Google Sheets Tip - Separating Out Email Components

A short time ago, I indulged and allowed myself to facilitate a workshop for paraeducators. What a wonderful experience that was, doing something I hadn't done in a long time--how to training on spreadsheets. I've often reflected at the simple fact that "how-to" training is often unnecessary these days. . .many of us just watch a YouTube video and learn that way. Of course, teachers and those in K-12 education still have a profound need to learn how to do technology related tasks in a face to face environment.
Image Source: http://goo.gl/F8cAxG

Often, though, we assume that since folks do have access to an abundance of online tutorials--printed tutorials, videos--that anyone who begins to create how-to resources must surely ask himself, "Should I do this if there's already tons of stuff online via YouTube and WikiHow?"

The answer should be, "Yes, of course." I have arrived at that answer through the pleasant experience of re-discovering how much fun preparing for a workshop can be. It may be that we have all the answers, but no one is asking the questions. With the Web, though, it's so easy to share and realize that some may find your contribution worthwhile.

Below is a sample "real life" problem I am able to solve with spreadsheets. I had not played with this myself, having left those tasks to others. I hope you'll find these resources helpful. Of course, they feature one or two of my work colleagues.

You can find the original online in the "real problems" section at my Spreadsheet Magic site. I don't want to suggest that any of this is brilliantly original work...only that it's my attempt at working through a few items and I hope you find it useful.

Problem - Separating Out Email Components
What if you had a list of email addresses and needed to pull out the person's first name and last name? For example, the ECISD email address is composed of a person's first name and last name, separated by a period. It looks like this...

juan.guhlin@ecisd.net

...where the firstname is "juan," the last name is "guhlin." If you have only a few of these, you can probably separate them by hand, but what if you have 50 or more?

Solution
In this solution, we'll use several formulas involving LEFT, RIGHT, SEARCH and FIND functions in GoogleSheets. Here's what the formulas look like and what the desired result is:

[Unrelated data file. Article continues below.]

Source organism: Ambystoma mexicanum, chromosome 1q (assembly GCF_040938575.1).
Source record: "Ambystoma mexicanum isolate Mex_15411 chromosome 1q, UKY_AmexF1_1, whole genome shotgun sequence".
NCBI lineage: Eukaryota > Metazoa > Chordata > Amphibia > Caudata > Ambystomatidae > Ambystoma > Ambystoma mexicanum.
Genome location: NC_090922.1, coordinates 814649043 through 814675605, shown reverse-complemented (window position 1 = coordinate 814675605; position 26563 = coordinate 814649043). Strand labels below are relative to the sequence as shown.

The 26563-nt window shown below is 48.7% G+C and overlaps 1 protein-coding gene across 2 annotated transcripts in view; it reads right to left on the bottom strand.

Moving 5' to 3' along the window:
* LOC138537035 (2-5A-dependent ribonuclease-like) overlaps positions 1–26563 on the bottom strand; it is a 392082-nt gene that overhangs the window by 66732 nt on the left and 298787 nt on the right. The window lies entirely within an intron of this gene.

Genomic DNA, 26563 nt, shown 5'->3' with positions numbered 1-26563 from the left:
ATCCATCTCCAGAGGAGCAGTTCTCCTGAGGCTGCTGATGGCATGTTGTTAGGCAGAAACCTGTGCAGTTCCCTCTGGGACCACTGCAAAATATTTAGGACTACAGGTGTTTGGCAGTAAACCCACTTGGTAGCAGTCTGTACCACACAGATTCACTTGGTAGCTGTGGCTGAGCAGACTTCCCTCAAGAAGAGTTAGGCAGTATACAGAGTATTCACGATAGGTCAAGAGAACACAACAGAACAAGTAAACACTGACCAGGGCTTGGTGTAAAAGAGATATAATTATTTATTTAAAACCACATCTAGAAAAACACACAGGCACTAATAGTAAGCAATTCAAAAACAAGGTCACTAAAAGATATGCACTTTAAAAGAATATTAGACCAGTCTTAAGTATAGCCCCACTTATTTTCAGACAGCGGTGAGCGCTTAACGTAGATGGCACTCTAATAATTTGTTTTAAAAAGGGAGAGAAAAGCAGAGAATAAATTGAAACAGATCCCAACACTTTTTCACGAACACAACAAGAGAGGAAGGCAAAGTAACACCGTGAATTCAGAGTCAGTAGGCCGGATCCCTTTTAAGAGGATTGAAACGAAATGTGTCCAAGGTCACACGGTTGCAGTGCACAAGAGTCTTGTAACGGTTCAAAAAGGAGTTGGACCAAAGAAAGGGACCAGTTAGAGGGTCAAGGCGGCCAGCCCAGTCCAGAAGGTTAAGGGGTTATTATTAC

In the example above, you can see the full email address is "jill.sievers@ecisd.net." To separate out the first name and last name, we first want to grab the Username (everything to the left of the @ sign) so we can then separate it out. The formula to grab the username is displayed in red above and looks like this:
=LEFT(C3,FIND("@",C3)-1)

To separate out the first name, the following formula is used and is displayed in green:
=LEFT(D3,FIND(".",D3)-1

To separate out the last name, the following formula is used and displayed in blue:
=RIGHT(B3,LEN(B3)-SEARCH(".",B3))

HOW TO CAPITALIZE and CONCATENATE
If you wanted to do a mail merge, you wouldn't want the Firstname and Lastname to be lowercase, but rather, capitalized. Here's how you could do it...you would include =Proper BEFORE the formulas above so that they would like this:

FirstName: =PROPER(LEFT(B3,FIND(".",B3)-1))

LastName:
=Proper(LEFT(D3,FIND(".",D3)-1)

You could put the results of that together and CONCATENATE everything:
=concatenate(C3," ",D3)

This is what the final product would look like:
You could then take the components above and use them in a mail merge.

ONE FORMULA
Of course, you could do all the steps above using ONE formula and that would result in "Jill Sievers"

=CONCATENATE(PROPER(LEFT(B3,FIND(".",B3)-1))," ",PROPER(RIGHT(B3,LEN(B3)-SEARCH(".",B3))))

WAIT WAIT, I HAVE A FEW HUNDRED OF THESE!
So far, we've worked magic on only ONE person's email. But we can quickly duplicate the formula so that it affects more than one. Watch this short video (on YouTube) to see "Fill Down" in action:





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Everything posted on Miguel Guhlin's blogs/wikis are his personal opinion and do not necessarily represent the views of his employer(s) or its clients. Read Full Disclosure


Comments

Steve Ransom said…
thanks. Great tips.
Wouldn't this be an easier formula syntax for separating elements of a string, thought?
http://www.techrepublic.com/article/save-time-by-using-excels-left-right-and-mid-string-functions/

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